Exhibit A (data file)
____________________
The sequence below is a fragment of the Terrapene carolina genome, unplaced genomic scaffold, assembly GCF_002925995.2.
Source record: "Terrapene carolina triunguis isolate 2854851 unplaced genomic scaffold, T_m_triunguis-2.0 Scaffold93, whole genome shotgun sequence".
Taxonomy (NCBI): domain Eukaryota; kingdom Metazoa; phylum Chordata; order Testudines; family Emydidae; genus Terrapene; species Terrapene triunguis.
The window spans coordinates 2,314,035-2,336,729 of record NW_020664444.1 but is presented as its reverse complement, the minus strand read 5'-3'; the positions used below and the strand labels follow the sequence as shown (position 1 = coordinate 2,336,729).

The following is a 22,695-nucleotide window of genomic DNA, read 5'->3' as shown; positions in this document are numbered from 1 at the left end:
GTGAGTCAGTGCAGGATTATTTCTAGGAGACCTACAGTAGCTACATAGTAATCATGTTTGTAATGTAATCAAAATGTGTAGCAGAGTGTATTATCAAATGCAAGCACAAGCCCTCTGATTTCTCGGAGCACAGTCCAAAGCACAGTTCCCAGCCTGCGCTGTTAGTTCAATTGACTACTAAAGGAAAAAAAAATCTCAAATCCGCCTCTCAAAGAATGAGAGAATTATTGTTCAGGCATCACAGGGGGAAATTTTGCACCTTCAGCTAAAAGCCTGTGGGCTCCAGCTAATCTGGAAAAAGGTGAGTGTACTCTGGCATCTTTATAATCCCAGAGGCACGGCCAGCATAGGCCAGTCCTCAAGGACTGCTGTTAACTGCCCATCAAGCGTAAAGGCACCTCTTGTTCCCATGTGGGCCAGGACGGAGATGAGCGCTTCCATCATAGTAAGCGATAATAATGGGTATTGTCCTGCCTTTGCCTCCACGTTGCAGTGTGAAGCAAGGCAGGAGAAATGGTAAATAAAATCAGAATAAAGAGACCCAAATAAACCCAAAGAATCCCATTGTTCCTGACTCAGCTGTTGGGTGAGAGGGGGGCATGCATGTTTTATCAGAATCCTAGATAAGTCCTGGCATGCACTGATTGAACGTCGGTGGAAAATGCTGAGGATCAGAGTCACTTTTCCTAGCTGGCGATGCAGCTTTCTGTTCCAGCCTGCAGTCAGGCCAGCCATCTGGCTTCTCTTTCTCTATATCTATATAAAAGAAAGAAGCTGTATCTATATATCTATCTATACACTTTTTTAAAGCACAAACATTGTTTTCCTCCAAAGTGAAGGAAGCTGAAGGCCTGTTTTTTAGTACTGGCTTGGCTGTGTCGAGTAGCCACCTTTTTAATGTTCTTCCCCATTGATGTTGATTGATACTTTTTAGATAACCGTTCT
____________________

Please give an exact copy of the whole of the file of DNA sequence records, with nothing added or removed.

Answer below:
The sequence below is a fragment of the Terrapene carolina genome, unplaced genomic scaffold, assembly GCF_002925995.2.
Source record: "Terrapene carolina triunguis isolate 2854851 unplaced genomic scaffold, T_m_triunguis-2.0 Scaffold93, whole genome shotgun sequence".
Taxonomy (NCBI): domain Eukaryota; kingdom Metazoa; phylum Chordata; order Testudines; family Emydidae; genus Terrapene; species Terrapene triunguis.
The window spans coordinates 2,314,035-2,336,729 of record NW_020664444.1 but is presented as its reverse complement, the minus strand read 5'-3'; the positions used below and the strand labels follow the sequence as shown (position 1 = coordinate 2,336,729).

The following is a 22,695-nucleotide window of genomic DNA, read 5'->3' as shown; positions in this document are numbered from 1 at the left end:
GTGAGTCAGTGCAGGATTATTTCTAGGAGACCTACAGTAGCTACATAGTAATCATGTTTGTAATGTAATCAAAATGTGTAGCAGAGTGTATTATCAAATGCAAGCACAAGCCCTCTGATTTCTCGGAGCACAGTCCAAAGCACAGTTCCCAGCCTGCGCTGTTAGTTCAATTGACTACTAAAGGAAAAAAAAATCTCAAATCCGCCTCTCAAAGAATGAGAGAATTATTGTTCAGGCATCACAGGGGGAAATTTTGCACCTTCAGCTAAAAGCCTGTGGGCTCCAGCTAATCTGGAAAAAGGTGAGTGTACTCTGGCATCTTTATAATCCCAGAGGCACGGCCAGCATAGGCCAGTCCTCAAGGACTGCTGTTAACTGCCCATCAAGCGTAAAGGCACCTCTTGTTCCCATGTGGGCCAGGACGGAGATGAGCGCTTCCATCATAGTAAGCGATAATAATGGGTATTGTCCTGCCTTTGCCTCCACGTTGCAGTGTGAAGCAAGGCAGGAGAAATGGTAAATAAAATCAGAATAAAGAGACCCAAATAAACCCAAAGAATCCCATTGTTCCTGACTCAGCTGTTGGGTGAGAGGGGGGCATGCATGTTTTATCAGAATCCTAGATAAGTCCTGGCATGCACTGATTGAACGTCGGTGGAAAATGCTGAGGATCAGAGTCACTTTTCCTAGCTGGCGATGCAGCTTTCTGTTCCAGCCTGCAGTCAGGCCAGCCATCTGGCTTCTCTTTCTCTATATCTATATAAAAGAAAGAAGCTGTATCTATATATCTATCTATACACTTTTTTAAAGCACAAACATTGTTTTCCTCCAAAGTGAAGGAAGCTGAAGGCCTGTTTTTTAGTACTGGCTTGGCTGTGTCGAGTAGCCACCTTTTTAATGTTCTTCCCCATTGATGTTGATTGATACTTTTTAGATAACCGTTCT